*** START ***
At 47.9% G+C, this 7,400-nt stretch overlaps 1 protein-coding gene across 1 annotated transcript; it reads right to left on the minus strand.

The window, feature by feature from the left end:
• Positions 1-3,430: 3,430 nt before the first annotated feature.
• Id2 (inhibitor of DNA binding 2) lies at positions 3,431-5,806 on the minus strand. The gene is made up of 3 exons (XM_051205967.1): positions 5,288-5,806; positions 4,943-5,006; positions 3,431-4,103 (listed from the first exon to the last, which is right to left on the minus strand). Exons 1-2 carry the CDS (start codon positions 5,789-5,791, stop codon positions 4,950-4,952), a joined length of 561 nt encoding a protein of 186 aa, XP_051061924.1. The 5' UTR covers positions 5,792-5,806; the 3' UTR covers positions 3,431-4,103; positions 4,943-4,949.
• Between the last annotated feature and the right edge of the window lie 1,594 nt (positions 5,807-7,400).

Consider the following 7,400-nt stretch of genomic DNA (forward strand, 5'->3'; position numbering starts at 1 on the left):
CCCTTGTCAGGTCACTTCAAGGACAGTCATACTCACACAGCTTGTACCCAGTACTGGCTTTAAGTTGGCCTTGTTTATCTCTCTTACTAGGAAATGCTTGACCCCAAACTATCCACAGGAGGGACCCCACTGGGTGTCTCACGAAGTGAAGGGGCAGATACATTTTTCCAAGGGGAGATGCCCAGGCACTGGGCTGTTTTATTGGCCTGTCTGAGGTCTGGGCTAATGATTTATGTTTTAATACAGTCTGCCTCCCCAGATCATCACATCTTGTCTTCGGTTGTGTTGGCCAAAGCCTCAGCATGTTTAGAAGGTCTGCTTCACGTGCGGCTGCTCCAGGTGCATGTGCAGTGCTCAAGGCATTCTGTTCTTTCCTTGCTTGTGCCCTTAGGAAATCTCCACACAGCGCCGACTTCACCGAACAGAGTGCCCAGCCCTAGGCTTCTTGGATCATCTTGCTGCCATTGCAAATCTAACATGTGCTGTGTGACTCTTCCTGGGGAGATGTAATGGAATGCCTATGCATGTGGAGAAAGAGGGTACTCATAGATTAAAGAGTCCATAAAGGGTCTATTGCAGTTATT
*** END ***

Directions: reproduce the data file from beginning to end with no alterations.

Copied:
At 47.9% G+C, this 7,400-nt stretch overlaps 1 protein-coding gene across 1 annotated transcript; it reads right to left on the minus strand.

The window, feature by feature from the left end:
• Positions 1-3,430: 3,430 nt before the first annotated feature.
• Id2 (inhibitor of DNA binding 2) lies at positions 3,431-5,806 on the minus strand. The gene is made up of 3 exons (XM_051205967.1): positions 5,288-5,806; positions 4,943-5,006; positions 3,431-4,103 (listed from the first exon to the last, which is right to left on the minus strand). Exons 1-2 carry the CDS (start codon positions 5,789-5,791, stop codon positions 4,950-4,952), a joined length of 561 nt encoding a protein of 186 aa, XP_051061924.1. The 5' UTR covers positions 5,792-5,806; the 3' UTR covers positions 3,431-4,103; positions 4,943-4,949.
• Between the last annotated feature and the right edge of the window lie 1,594 nt (positions 5,807-7,400).

Consider the following 7,400-nt stretch of genomic DNA (forward strand, 5'->3'; position numbering starts at 1 on the left):
CCCTTGTCAGGTCACTTCAAGGACAGTCATACTCACACAGCTTGTACCCAGTACTGGCTTTAAGTTGGCCTTGTTTATCTCTCTTACTAGGAAATGCTTGACCCCAAACTATCCACAGGAGGGACCCCACTGGGTGTCTCACGAAGTGAAGGGGCAGATACATTTTTCCAAGGGGAGATGCCCAGGCACTGGGCTGTTTTATTGGCCTGTCTGAGGTCTGGGCTAATGATTTATGTTTTAATACAGTCTGCCTCCCCAGATCATCACATCTTGTCTTCGGTTGTGTTGGCCAAAGCCTCAGCATGTTTAGAAGGTCTGCTTCACGTGCGGCTGCTCCAGGTGCATGTGCAGTGCTCAAGGCATTCTGTTCTTTCCTTGCTTGTGCCCTTAGGAAATCTCCACACAGCGCCGACTTCACCGAACAGAGTGCCCAGCCCTAGGCTTCTTGGATCATCTTGCTGCCATTGCAAATCTAACATGTGCTGTGTGACTCTTCCTGGGGAGATGTAATGGAATGCCTATGCATGTGGAGAAAGAGGGTACTCATAGATTAAAGAGTCCATAAAGGGTCTATTGCAGTTATT